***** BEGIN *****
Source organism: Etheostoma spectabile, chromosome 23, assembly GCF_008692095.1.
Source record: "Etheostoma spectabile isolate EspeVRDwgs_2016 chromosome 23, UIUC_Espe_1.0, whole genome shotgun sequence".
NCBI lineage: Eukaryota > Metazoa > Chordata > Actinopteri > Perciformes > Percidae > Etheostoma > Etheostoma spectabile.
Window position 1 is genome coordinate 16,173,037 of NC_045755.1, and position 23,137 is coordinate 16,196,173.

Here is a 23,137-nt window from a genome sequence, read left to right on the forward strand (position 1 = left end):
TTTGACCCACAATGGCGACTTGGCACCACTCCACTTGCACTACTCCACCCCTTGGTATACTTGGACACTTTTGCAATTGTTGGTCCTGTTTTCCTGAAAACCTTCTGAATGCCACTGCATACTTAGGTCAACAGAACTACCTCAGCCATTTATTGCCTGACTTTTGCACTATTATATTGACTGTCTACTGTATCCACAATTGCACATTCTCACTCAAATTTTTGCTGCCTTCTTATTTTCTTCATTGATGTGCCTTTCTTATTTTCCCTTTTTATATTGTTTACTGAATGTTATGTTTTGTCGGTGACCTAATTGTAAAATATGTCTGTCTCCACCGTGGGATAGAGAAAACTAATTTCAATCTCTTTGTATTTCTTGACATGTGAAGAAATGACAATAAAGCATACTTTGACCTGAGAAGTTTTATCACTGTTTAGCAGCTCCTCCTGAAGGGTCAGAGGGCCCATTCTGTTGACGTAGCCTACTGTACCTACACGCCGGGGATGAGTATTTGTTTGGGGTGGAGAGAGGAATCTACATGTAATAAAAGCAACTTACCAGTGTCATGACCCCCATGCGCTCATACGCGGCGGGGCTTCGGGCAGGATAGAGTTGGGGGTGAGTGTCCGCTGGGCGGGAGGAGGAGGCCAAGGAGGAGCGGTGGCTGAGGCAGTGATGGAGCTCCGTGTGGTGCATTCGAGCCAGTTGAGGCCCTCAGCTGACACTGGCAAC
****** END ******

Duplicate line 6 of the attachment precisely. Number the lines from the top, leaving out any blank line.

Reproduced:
TTTGACCCACAATGGCGACTTGGCACCACTCCACTTGCACTACTCCACCCCTTGGTATACTTGGACACTTTTGCAATTGTTGGTCCTGTTTTCCTGAAAACCTTCTGAATGCCACTGCATACTTAGGTCAACAGAACTACCTCAGCCATTTATTGCCTGACTTTTGCACTATTATATTGACTGTCTACTGTATCCACAATTGCACATTCTCACTCAAATTTTTGCTGCCTTCTTATTTTCTTCATTGATGTGCCTTTCTTATTTTCCCTTTTTATATTGTTTACTGAATGTTATGTTTTGTCGGTGACCTAATTGTAAAATATGTCTGTCTCCACCGTGGGATAGAGAAAACTAATTTCAATCTCTTTGTATTTCTTGACATGTGAAGAAATGACAATAAAGCATACTTTGACCTGAGAAGTTTTATCACTGTTTAGCAGCTCCTCCTGAAGGGTCAGAGGGCCCATTCTGTTGACGTAGCCTACTGTACCTACACGCCGGGGATGAGTATTTGTTTGGGGTGGAGAGAGGAATCTACATGTAATAAAAGCAACTTACCAGTGTCATGACCCCCATGCGCTCATACGCGGCGGGGCTTCGGGCAGGATAGAGTTGGGGGTGAGTGTCCGCTGGGCGGGAGGAGGAGGCCAAGGAGGAGCGGTGGCTGAGGCAGTGATGGAGCTCCGTGTGGTGCATTCGAGCCAGTTGAGGCCCTCAGCTGACACTGGCAAC